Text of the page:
“The trouble about obeying orders is, it becomes a habit. And then everything depends on who’s giving the orders.”
You know the ones. The books you want to curl up with in front of a roaring fire with a nice cup of tea and a cat and just…forget the world for a while.
- The Time Traveler’s Wife – Audrey Niffenegger. I’m not sure why, but there’s something very warm and comforting about this book. Mainly, I think, it’s the style: clear and honest and real without being depressing or grim.
- Our Mutual Friend – Charles Dickens. Dickens is best re-read, I think – it means you can appreciate the story and the characters without being too worried about the difficulties of Victorian prose. Anyway, Our Mutual Friend is nice and sentimental for an October evening.
- Going Postal – Terry Pratchett. I love that this book is about Ankh-Morpork more than anything else, and that its main character is a conman turned government employee. I love Moist’s showmanship and the generous, kind humour of Pratchett’s writing. Most of all, I love revisiting this world, over and over again.
- The Girl Who Fell Beneath Fairyland and Led the Revels There – Catherynne M. Valente. Not only is this a short read (and thus perfect for an evening’s escapism), it’s also a perfectly formed little fairytale, one that brilliantly and uniquely combines the classic fairytale shape with values that are modern and progressive and not at all rage-inducing.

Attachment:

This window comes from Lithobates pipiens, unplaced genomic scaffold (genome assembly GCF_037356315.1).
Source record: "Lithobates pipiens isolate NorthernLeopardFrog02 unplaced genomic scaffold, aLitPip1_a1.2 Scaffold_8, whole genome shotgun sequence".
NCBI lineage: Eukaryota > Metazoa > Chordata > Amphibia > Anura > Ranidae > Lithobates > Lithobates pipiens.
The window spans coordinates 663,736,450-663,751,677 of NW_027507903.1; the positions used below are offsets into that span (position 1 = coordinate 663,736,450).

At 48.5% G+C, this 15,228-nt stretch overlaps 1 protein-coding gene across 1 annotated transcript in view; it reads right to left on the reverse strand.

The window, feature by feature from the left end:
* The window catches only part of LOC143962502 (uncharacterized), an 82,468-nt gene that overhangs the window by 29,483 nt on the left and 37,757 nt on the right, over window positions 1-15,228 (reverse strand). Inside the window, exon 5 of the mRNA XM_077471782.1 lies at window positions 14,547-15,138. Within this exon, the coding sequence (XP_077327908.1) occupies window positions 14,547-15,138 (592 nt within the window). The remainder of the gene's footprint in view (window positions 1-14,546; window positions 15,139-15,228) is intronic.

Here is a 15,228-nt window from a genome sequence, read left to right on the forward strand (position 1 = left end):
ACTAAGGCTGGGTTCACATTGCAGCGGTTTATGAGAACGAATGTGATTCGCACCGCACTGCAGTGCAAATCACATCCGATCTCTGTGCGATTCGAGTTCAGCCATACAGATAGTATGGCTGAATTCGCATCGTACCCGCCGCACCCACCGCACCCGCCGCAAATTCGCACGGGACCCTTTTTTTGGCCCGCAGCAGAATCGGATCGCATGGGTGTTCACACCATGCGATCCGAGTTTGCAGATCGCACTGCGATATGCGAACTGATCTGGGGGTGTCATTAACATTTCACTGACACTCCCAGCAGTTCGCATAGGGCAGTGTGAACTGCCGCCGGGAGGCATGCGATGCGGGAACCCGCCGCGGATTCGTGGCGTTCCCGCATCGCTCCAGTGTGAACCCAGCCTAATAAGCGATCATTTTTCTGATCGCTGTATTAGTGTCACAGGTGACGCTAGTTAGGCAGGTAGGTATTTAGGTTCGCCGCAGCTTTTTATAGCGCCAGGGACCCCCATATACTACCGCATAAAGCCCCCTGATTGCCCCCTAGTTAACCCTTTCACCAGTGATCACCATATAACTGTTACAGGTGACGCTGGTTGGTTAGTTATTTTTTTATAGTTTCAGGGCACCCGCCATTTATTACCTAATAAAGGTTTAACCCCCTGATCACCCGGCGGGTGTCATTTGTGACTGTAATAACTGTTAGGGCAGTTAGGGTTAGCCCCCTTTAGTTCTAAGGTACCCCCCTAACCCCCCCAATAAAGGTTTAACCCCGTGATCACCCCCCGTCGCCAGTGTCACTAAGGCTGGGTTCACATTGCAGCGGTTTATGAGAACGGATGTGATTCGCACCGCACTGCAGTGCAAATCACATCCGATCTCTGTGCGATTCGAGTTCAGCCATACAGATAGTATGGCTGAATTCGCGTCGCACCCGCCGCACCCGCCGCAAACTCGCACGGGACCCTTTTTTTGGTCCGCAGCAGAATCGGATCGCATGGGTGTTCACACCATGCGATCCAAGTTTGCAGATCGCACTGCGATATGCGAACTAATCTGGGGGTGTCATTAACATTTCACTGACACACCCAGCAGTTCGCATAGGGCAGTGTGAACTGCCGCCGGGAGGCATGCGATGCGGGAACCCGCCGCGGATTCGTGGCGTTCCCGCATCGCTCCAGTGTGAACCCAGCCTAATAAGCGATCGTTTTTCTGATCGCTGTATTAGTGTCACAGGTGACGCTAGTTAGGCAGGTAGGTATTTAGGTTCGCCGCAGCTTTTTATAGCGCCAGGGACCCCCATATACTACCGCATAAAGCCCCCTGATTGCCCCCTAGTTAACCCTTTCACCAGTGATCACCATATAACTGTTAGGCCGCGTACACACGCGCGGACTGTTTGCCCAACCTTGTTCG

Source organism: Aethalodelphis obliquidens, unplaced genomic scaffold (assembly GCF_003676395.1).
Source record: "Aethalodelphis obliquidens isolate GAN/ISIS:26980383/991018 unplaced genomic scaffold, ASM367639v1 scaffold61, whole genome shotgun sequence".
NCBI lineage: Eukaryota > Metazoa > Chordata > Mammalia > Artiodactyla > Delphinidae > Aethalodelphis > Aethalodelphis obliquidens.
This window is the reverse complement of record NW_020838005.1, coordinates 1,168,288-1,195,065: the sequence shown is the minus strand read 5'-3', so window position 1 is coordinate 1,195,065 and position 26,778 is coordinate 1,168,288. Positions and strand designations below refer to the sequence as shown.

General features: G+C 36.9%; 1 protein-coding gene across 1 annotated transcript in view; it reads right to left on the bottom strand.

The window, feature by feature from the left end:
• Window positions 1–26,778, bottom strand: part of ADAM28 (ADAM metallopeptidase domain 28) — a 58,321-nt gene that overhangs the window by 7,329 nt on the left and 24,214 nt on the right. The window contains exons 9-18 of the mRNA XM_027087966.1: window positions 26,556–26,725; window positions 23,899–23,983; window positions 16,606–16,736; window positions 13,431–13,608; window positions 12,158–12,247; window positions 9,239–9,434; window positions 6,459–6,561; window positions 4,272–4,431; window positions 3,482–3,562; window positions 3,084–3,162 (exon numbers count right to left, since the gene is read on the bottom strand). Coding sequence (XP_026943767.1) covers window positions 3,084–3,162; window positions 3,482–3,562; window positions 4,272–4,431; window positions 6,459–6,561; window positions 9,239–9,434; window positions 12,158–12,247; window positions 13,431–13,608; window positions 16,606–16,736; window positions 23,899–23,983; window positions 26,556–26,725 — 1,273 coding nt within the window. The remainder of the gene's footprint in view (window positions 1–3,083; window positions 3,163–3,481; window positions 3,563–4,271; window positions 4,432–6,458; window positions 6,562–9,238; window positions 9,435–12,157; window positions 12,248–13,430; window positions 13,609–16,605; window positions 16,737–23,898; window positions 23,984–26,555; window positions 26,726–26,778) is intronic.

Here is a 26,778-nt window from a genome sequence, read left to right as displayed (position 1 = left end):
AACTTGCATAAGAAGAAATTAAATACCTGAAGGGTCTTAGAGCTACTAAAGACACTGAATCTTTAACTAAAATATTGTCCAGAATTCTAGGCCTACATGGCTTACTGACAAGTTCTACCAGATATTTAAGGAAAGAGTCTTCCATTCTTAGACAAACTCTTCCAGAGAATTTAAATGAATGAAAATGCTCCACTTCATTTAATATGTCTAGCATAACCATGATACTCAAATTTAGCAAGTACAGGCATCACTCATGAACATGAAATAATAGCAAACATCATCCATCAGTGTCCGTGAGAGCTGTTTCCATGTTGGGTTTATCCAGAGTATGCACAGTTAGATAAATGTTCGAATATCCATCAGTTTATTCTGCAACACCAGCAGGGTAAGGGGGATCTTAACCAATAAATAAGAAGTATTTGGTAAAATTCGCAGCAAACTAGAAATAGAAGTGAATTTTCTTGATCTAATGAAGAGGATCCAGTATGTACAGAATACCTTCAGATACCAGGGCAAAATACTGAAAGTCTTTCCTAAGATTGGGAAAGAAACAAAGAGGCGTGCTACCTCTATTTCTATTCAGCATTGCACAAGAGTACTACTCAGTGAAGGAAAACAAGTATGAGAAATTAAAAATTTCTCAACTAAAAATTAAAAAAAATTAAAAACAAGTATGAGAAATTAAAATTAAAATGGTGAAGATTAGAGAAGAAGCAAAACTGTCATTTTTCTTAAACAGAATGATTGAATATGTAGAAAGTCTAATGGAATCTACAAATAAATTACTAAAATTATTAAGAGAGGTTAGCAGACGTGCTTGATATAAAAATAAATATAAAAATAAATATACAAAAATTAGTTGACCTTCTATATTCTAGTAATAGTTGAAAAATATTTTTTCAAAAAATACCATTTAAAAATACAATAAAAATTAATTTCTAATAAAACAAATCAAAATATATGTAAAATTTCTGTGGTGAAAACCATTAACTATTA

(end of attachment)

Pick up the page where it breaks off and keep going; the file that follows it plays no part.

- Night Film – Marisha Pessl. A story which conjures up a heady atmosphere of mystery and horror, full of twists and turns and strange things to discover lurking behind corners you didn’t even know were there…
- The Hitchhiker’s Guide to the Galaxy – Douglas Adams. Do I really need to say anything else here?
- Lirael – Garth Nix. If I’m honest, I just like reading about the Great Library of the Clayr. I would read a whole book about that library.
- Lyra’s Oxford – Philip Pullman. This is an easy way of accessing Pullman’s complex world without needing to get sucked into the vast and morally ambiguous main books. They have their merits, sure, but for a comfort read I want something less troubling. Plus, Lyra’s Oxford has many pretty pictures and maps to pore over.
- The Carpet People – Terry Pratchett. A charming (which is not to say simple or twee) story about some people who live in a carpet. Spotting what all the objects are (like the gigantic disc of bronze which reads “On Epen Ny” in vast letters) is great fun.
- The Adventures of the Wishing Chair – Enid Blyton. A nostalgia hit, basically. But an inventive one.
(The theme for this post was suggested by the Broke and the Bookish’s weekly meme Top Ten Tuesday.)